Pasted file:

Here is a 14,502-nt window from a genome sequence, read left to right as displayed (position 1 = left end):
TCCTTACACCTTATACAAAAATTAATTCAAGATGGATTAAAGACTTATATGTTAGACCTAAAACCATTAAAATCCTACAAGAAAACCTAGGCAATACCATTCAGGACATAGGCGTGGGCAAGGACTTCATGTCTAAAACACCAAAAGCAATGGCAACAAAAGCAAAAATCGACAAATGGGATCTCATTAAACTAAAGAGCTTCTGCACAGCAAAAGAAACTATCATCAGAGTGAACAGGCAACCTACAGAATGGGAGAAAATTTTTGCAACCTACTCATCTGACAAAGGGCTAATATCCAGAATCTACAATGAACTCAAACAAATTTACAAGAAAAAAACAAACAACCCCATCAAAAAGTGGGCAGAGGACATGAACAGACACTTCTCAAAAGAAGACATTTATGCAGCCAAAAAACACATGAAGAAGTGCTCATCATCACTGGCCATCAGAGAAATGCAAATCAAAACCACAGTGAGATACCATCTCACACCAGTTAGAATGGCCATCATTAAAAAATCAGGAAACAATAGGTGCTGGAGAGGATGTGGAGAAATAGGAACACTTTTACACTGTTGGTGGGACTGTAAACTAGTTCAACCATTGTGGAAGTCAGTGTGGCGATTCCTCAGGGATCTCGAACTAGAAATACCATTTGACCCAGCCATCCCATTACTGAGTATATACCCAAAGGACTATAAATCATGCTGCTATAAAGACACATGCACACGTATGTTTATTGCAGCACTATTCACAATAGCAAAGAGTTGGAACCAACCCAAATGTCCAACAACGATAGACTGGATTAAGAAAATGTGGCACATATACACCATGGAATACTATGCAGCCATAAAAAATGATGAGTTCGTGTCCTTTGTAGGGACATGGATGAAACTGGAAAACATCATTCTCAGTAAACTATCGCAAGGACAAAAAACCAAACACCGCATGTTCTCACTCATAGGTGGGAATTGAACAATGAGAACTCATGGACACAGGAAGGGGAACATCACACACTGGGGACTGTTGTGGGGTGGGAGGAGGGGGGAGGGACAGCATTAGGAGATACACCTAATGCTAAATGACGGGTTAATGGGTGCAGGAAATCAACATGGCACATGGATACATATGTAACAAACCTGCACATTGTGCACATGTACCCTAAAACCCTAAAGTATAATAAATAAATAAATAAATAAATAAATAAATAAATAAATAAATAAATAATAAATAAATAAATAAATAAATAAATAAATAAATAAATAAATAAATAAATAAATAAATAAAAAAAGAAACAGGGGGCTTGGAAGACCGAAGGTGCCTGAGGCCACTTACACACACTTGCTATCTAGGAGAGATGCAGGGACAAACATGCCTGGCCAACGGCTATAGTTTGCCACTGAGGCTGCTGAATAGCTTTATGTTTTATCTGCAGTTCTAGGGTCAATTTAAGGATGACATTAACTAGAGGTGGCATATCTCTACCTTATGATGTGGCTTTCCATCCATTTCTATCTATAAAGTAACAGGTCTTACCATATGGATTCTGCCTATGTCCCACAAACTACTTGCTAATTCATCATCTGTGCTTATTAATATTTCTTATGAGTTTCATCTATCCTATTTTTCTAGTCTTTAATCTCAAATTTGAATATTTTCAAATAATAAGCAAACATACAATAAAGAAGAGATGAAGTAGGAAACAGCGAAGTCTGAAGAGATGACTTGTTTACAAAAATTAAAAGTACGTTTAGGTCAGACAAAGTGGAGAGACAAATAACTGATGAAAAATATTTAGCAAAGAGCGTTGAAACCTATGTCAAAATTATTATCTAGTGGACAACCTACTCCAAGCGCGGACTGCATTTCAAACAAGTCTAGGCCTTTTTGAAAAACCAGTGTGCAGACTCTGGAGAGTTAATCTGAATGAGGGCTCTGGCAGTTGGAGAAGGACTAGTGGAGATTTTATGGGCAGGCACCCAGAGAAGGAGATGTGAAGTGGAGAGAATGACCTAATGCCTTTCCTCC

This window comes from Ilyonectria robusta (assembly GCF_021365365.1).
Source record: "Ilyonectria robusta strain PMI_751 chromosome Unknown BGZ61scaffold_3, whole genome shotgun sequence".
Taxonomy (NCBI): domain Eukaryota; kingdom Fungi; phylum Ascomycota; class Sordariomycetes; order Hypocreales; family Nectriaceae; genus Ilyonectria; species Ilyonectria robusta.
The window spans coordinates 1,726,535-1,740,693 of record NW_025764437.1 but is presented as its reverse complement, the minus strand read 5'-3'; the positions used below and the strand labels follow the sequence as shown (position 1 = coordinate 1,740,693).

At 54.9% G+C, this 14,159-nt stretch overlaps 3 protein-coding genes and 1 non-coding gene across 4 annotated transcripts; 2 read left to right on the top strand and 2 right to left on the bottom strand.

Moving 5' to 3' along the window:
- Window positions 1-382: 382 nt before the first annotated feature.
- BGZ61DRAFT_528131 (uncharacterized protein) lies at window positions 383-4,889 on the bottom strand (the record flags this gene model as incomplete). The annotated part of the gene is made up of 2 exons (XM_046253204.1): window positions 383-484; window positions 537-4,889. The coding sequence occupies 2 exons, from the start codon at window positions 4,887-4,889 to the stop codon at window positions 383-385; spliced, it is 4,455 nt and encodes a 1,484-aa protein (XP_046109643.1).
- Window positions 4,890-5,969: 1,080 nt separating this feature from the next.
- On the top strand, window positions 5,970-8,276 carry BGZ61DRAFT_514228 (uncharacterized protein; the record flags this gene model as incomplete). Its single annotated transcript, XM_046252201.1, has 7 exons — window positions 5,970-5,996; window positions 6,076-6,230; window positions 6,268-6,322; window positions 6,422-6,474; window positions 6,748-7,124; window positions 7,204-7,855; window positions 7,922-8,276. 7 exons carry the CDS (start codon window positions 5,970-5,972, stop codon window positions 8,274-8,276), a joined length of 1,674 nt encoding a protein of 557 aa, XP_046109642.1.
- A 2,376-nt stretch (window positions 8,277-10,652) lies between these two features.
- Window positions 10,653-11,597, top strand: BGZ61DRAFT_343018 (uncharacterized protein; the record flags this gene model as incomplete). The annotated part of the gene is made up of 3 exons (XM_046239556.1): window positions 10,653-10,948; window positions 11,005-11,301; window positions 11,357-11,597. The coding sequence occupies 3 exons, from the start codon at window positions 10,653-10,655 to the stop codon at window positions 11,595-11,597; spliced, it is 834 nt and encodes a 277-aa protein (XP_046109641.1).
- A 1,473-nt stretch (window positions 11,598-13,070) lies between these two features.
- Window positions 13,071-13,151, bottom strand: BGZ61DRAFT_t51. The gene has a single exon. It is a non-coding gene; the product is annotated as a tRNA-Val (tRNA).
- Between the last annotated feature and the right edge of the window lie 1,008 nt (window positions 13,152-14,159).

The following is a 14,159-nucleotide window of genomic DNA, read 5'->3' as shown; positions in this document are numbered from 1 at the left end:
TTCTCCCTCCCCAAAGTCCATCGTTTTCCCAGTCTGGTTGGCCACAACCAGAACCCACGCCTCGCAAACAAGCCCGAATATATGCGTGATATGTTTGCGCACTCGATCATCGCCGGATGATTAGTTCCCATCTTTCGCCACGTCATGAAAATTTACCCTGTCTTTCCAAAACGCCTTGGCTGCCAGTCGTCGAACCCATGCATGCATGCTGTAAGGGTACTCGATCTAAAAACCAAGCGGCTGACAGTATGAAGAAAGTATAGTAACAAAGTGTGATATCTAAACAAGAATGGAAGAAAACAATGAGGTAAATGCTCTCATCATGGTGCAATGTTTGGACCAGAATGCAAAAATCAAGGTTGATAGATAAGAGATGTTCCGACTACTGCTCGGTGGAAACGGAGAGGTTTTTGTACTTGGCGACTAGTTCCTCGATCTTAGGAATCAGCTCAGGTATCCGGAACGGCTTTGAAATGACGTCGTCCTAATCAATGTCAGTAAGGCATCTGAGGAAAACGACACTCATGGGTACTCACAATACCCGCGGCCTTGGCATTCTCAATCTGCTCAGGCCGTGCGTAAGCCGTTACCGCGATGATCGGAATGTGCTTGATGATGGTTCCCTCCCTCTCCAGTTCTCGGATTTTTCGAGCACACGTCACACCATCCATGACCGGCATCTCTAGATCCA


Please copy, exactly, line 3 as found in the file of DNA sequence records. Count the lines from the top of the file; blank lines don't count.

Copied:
This window comes from Ilyonectria robusta (assembly GCF_021365365.1).